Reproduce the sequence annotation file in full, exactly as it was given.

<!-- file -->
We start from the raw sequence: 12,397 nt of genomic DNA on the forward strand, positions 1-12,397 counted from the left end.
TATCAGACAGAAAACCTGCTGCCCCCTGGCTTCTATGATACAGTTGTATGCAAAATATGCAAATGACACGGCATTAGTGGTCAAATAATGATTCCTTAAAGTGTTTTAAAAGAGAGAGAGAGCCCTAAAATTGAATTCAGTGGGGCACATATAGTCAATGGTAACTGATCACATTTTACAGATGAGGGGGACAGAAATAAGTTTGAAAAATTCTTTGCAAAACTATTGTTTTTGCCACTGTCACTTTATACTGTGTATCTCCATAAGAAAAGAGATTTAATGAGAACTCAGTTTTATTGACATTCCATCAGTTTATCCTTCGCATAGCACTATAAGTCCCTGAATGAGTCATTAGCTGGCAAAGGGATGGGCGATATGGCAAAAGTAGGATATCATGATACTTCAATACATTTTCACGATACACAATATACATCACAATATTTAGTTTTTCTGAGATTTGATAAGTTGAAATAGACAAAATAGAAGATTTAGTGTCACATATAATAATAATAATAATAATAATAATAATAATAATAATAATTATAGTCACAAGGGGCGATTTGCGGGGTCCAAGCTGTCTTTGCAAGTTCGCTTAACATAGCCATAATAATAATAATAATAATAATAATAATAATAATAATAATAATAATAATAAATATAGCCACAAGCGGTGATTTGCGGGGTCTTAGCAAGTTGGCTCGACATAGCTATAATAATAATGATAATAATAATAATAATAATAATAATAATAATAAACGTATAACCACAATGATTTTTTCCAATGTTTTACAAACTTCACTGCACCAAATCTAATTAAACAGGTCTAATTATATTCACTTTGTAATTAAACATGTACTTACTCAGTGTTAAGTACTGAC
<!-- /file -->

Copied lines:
We start from the raw sequence: 12,397 nt of genomic DNA on the forward strand, positions 1-12,397 counted from the left end.
TATCAGACAGAAAACCTGCTGCCCCCTGGCTTCTATGATACAGTTGTATGCAAAATATGCAAATGACACGGCATTAGTGGTCAAATAATGATTCCTTAAAGTGTTTTAAAAGAGAGAGAGAGCCCTAAAATTGAATTCAGTGGGGCACATATAGTCAATGGTAACTGATCACATTTTACAGATGAGGGGGACAGAAATAAGTTTGAAAAATTCTTTGCAAAACTATTGTTTTTGCCACTGTCACTTTATACTGTGTATCTCCATAAGAAAAGAGATTTAATGAGAACTCAGTTTTATTGACATTCCATCAGTTTATCCTTCGCATAGCACTATAAGTCCCTGAATGAGTCATTAGCTGGCAAAGGGATGGGCGATATGGCAAAAGTAGGATATCATGATACTTCAATACATTTTCACGATACACAATATACATCACAATATTTAGTTTTTCTGAGATTTGATAAGTTGAAATAGACAAAATAGAAGATTTAGTGTCACATATAATAATAATAATAATAATAATAATAATAATAATAATAATTATAGTCACAAGGGGCGATTTGCGGGGTCCAAGCTGTCTTTGCAAGTTCGCTTAACATAGCCATAATAATAATAATAATAATAATAATAATAATAATAATAATAATAATAATAAATATAGCCACAAGCGGTGATTTGCGGGGTCTTAGCAAGTTGGCTCGACATAGCTATAATAATAATGATAATAATAATAATAATAATAATAATAATAATAAACGTATAACCACAATGATTTTTTCCAATGTTTTACAAACTTCACTGCACCAAATCTAATTAAACAGGTCTAATTATATTCACTTTGTAATTAAACATGTACTTACTCAGTGTTAAGTACTGAC